Special Report

20 Tips to Improve the Air Quality in Your Home

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6. Keep the humidity at the right level

The change in seasons means a change in humidity in your home, which can cause discomfort, but also can be bad for your health. Because cold air holds less moisture and is further dried out by heating, winter air is dry, causing chapped skin and lips, dry fly-away hair, and, more seriously, respiratory problems, such as bronchitis, sinusitis, nosebleeds, dehydration, and asthma.

Hot damp air in summer has its own discomforts and health implications. Sweat provides a cooling function in hot weather, but if the air is full of moisture, sweat will not evaporate as easily. From a health perspective, humid air promotes the growth of mold and mildew, and can concentrate toxic volatile organic compounds (VOCs). Even in the absence of an updated HVAC system that monitors and controls moisture in the air, you can still bring humidity to comfortable levels. In the winter, humidifiers will certainly help, as will simply placing containers of water around the house. In the summer, use a dehumidifier, and take advantage of breezes to help remove VOCs by opening the windows.

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7. Get plants

Though it may take a large number of plants to be as effective as an air purifier, studies have shown that the roots and soil of indoor plants can seriously reduce the amount of VOCs in the air of your home. Recommended plants include certain palms, Boston ferns, rubber trees, spider plants, and ficus trees.

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8. Use the bathroom fan

Bathroom air is humid. Hot water from taking showers increases the humidity in the air and leaves bathroom surfaces damp, creating an ideal environment for the growth of mold, mildew, and other microorganisms that can affect your health. Bathroom fans are designed to move the moisture to the outdoors, and help evaporate moisture left on mirrors, shower walls, and other surfaces.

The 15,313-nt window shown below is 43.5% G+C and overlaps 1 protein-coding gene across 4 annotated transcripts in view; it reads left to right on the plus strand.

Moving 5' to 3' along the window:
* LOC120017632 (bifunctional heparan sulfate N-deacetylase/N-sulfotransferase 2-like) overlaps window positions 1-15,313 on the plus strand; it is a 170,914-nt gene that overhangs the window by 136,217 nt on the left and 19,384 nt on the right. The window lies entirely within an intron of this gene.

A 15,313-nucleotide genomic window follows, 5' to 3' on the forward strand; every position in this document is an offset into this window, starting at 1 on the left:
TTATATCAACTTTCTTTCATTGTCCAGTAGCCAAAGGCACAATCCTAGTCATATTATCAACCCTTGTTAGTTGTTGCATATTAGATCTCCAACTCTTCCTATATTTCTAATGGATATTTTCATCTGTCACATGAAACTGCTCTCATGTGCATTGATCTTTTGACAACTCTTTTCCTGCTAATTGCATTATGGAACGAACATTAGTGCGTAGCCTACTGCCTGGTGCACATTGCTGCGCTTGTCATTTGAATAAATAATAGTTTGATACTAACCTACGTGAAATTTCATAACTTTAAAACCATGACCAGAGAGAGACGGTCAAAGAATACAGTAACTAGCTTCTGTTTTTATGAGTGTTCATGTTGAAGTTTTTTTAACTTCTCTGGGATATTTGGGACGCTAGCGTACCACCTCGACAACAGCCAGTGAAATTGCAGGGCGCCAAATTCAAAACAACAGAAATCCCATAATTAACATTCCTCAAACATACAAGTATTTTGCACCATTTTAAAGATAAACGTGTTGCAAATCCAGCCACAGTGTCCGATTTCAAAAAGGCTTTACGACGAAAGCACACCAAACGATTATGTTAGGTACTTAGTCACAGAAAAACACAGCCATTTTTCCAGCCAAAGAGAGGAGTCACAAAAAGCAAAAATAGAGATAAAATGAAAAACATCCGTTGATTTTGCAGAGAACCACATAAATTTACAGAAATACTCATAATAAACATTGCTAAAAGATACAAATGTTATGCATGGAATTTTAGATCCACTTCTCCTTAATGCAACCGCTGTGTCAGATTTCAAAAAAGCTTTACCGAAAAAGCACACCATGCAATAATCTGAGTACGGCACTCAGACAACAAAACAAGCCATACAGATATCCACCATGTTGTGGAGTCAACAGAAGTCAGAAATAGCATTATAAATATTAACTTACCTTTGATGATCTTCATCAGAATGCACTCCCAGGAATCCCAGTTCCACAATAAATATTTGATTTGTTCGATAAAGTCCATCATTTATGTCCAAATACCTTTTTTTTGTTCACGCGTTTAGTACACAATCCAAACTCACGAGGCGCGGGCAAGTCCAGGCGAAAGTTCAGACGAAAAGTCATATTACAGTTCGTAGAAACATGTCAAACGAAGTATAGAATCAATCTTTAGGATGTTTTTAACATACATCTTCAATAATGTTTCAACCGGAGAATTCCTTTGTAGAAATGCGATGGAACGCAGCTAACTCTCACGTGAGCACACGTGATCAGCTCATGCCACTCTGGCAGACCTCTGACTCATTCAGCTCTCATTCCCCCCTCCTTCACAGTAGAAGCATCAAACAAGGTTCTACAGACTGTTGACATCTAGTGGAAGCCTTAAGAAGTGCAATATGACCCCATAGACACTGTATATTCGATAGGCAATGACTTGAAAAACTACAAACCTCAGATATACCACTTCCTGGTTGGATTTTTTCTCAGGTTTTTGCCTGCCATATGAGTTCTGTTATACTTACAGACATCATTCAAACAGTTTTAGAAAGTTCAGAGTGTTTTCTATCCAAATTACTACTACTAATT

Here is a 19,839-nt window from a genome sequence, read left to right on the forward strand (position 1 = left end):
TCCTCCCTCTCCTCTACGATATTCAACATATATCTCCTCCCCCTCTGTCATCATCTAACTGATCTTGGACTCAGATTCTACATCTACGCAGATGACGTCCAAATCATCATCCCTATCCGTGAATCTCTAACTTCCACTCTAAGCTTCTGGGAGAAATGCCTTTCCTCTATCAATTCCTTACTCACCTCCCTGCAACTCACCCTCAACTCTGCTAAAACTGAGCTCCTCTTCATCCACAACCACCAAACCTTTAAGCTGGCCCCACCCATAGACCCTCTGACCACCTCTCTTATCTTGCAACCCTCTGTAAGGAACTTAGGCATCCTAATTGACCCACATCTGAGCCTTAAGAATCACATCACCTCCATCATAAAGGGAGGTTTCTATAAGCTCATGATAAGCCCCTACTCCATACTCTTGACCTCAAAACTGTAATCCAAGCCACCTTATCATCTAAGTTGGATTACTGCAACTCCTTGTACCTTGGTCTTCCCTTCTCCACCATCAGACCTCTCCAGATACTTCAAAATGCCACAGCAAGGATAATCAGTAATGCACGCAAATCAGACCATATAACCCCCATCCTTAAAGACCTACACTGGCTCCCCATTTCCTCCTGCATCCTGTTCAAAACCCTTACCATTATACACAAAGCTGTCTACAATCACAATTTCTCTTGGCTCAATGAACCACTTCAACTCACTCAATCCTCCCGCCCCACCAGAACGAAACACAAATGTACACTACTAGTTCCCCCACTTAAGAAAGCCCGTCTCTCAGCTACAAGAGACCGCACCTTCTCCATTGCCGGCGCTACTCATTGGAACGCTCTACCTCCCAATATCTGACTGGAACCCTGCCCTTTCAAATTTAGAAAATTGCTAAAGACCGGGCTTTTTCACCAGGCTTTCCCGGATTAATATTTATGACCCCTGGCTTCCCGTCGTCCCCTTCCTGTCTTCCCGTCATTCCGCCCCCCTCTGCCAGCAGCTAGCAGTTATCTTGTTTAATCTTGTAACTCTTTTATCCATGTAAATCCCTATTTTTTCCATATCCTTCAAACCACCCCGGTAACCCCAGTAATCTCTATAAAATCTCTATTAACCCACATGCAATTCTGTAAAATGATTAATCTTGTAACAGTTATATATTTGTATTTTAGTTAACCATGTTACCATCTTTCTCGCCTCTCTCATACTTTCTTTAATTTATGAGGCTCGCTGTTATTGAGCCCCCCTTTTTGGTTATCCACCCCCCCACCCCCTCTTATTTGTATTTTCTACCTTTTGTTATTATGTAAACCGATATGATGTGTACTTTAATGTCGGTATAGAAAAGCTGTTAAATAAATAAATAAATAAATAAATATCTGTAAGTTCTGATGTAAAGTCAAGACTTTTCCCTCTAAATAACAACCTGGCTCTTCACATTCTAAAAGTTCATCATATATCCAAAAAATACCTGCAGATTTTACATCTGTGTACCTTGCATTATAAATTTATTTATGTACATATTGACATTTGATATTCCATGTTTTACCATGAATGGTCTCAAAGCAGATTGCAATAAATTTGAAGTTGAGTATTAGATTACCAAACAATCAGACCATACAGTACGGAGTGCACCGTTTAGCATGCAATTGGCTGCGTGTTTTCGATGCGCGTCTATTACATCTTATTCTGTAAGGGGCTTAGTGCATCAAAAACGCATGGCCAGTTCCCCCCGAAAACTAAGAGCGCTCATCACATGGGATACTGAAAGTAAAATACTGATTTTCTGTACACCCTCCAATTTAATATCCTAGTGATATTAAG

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9. Buy an air purifier

Air purifiers offer the largest benefits to allergy victims by removing pollen and pet dander, though, in the absence of pets or open windows allowing for the inflow of pollen, their value in aiding health is not universally accepted. Cheaper models with flimsy filters are probably not useful at all; models with HEPA or other expensive filters are better, provided that filters are changed regularly. Purifiers are generally not needed if your home has a modern heating and cooling system and the air filters are changed as needed (see No. 1).

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10. Take off your shoes at the door

The debris that comes into the house on the soles of your shoes is not just making your floors and carpets dirty, it may actually cause illness. Dirt, animal poop, and even leaves on your shoe bottoms can harbor bacteria. Researchers at the University of Houston found that 40% of the shoes they studied carried the C. diff bacteria, which can cause an intestinal infection that leads to colitis and is antibiotic resistant, making it difficult to treat. University of Arizona scientists found shoes contaminated with E. coli, a pathogen which can cause stomach and intestinal problems; and Klebsiella pneumoniae, a bacterium that damages the lungs and leads to a deadly type of pneumonia.

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